Invisible Culture: issue 13, Fall 2008
Call for Submissions
Deadline for Papers June 1, 2008
Guest Editors Maia Dauner and Cynthia Foo, University of Rochester
This issue of Invisible Culture seeks to explore the limits and possibilities for post-colonial theoretical discourse as it relates to artistic and cultural practice. Art works, performances, films, videos, and other cultural production that engage with issues of global migration and the muddying of identity markers of race and class suggest the importance of doubt when considering history writing and fact-gathering. Performance artists The Yes Men fake their identities and take their practice outside of the gallery in an attempt to chip at the legitimacy of political structures such as the World Trade Organization. Visual artist Ken Lum offers a commentary on how one may understand visual markers of identity. Visual and
performance artist Walid Ra'ad's works under the name The Atlas Group suggest the anxiety-producing task of stitching together history from material evidence. La Pocha Nostra's Chica Iranian Project investigates the political dimensions of visual misrecognition in post 9/11 United
These practices suggest the possibility for identity to be context- and site-specific, and to mobilize identity markers to critically examine practices of authorship, history writing, and institutional practices. But is identity truly mutable? Can we be in a post-post-colonial era where identity is understood to be contextually informed, partial, and provisional? And if so, what does this look like? Kwame Anthony Appiah argues for the unfixed cosmopolitan in his 2004 monograph Cosmopolitanism, a utopic figure which some critics have suggested presents a re-framed flâneur, able to travel the globe freely with little consideration for the class and political restrictions that impede the movement of those less fortunate. Other writers and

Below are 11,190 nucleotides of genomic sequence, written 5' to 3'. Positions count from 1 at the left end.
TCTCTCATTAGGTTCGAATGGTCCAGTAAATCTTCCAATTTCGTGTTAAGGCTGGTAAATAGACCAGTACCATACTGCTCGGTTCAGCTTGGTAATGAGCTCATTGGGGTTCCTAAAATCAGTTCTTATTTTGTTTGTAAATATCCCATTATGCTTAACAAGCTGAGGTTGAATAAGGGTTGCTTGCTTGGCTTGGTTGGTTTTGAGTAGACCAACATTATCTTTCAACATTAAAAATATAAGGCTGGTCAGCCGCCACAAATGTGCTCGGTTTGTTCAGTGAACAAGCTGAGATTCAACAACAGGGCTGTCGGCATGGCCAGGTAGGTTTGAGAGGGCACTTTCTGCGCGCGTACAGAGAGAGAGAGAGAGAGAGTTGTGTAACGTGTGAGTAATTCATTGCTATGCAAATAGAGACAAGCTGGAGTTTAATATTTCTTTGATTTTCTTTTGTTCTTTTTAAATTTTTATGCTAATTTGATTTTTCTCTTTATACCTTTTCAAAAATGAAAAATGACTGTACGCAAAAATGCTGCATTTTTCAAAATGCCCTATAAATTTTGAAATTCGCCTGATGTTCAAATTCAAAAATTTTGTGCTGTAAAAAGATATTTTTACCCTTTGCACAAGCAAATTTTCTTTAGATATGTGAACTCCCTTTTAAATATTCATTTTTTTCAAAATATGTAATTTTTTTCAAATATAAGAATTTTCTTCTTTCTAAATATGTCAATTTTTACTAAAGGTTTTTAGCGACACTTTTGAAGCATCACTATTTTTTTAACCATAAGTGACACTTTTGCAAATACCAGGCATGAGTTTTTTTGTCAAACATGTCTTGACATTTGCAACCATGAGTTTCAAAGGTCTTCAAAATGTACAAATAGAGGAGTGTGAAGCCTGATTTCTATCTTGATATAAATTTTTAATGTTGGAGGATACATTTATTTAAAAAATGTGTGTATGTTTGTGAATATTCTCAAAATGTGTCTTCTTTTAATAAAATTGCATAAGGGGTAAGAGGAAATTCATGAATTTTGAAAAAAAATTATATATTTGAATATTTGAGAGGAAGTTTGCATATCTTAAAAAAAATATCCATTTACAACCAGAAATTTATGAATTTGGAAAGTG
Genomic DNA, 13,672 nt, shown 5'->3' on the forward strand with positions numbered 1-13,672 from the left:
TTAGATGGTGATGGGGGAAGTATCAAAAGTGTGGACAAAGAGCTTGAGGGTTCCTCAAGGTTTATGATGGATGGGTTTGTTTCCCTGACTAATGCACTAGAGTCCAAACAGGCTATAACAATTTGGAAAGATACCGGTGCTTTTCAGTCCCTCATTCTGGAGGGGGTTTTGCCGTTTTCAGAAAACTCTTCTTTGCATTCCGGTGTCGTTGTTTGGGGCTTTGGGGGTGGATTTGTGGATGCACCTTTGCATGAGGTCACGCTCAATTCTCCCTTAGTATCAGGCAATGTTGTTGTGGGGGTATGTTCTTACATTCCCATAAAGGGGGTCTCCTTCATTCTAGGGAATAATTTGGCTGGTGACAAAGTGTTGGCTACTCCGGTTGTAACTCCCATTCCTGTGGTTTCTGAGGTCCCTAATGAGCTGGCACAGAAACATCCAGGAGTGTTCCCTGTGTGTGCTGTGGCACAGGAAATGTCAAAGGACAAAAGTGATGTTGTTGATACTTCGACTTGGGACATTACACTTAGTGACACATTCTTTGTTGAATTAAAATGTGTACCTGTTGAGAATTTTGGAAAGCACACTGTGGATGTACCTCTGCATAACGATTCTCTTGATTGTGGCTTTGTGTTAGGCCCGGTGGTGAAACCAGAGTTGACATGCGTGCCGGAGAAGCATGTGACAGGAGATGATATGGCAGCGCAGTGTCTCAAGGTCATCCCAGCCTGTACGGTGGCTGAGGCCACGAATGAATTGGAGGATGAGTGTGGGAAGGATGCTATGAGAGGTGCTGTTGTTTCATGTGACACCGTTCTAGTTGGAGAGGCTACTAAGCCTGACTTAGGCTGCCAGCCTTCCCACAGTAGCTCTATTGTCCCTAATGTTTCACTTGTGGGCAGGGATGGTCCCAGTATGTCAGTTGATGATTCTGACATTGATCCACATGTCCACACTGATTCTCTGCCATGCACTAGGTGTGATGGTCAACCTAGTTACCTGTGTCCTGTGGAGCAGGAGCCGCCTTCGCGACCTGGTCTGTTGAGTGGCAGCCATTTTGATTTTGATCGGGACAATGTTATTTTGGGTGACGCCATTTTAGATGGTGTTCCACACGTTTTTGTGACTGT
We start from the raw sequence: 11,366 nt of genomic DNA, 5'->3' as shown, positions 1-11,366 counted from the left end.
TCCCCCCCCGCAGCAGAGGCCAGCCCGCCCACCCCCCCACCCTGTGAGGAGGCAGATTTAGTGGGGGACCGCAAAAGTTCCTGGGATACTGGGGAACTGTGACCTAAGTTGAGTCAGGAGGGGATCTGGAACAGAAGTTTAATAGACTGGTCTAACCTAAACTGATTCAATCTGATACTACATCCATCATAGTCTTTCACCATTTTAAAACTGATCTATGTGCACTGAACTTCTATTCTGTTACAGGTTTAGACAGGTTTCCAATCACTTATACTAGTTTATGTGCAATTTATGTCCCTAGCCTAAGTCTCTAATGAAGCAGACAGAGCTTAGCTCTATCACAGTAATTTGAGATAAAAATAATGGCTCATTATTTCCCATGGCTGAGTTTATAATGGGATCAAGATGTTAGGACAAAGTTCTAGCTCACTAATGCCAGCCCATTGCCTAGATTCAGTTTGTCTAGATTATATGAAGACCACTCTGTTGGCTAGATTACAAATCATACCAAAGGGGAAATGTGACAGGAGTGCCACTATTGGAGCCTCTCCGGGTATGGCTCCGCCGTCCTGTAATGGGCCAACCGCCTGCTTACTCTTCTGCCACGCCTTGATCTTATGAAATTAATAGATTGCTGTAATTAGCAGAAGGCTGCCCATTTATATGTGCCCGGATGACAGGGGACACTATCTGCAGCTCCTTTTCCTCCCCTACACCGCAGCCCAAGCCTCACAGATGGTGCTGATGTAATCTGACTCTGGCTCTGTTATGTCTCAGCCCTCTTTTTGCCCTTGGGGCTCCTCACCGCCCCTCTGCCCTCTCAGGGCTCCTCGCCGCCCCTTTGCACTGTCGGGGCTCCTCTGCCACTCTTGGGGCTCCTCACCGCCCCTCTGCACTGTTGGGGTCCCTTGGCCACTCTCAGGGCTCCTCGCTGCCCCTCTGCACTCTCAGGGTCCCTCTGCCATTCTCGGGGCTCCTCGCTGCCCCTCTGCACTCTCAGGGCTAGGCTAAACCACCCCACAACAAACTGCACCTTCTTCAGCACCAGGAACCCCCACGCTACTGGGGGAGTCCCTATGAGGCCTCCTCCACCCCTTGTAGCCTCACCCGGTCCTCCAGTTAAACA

theorists have asserted that this is not a post-colonial era; that we are still dealing with colonialization's legacy, whether we call this period post- or neo-colonial. Yet others suggest that post-colonial theory still maintains its position as a vital field of examination when considering visual presentations of identity, providing important tools to critically analyze place, class, race, and practice. What is the place for art and globalization in this context? What possibilities and limitations do various forms of theorization (post-colonial, neo-colonial, Cosmopolitanism, or post-post-colonialism) offer to a consideration of artistic practice concerned with identity and place? What role does the gallery and the site play in this presentation?
We are particularly interested in papers that take into account the multi-faceted experiences of post-colonial thought. Possible methodological frameworks include: interdisciplinary visual culture, gendered experience, inquiries considering notions of class, and/or other streams that may contribute to a rich and nuanced inquiry into the state of post-colonial theory and practice. How is identity represented, performed, interrogated? How do these examinations tie in with post-colonial theoretical discussions? What are the boundaries of post-colonial discussions when dealing with contemporary artistic practice?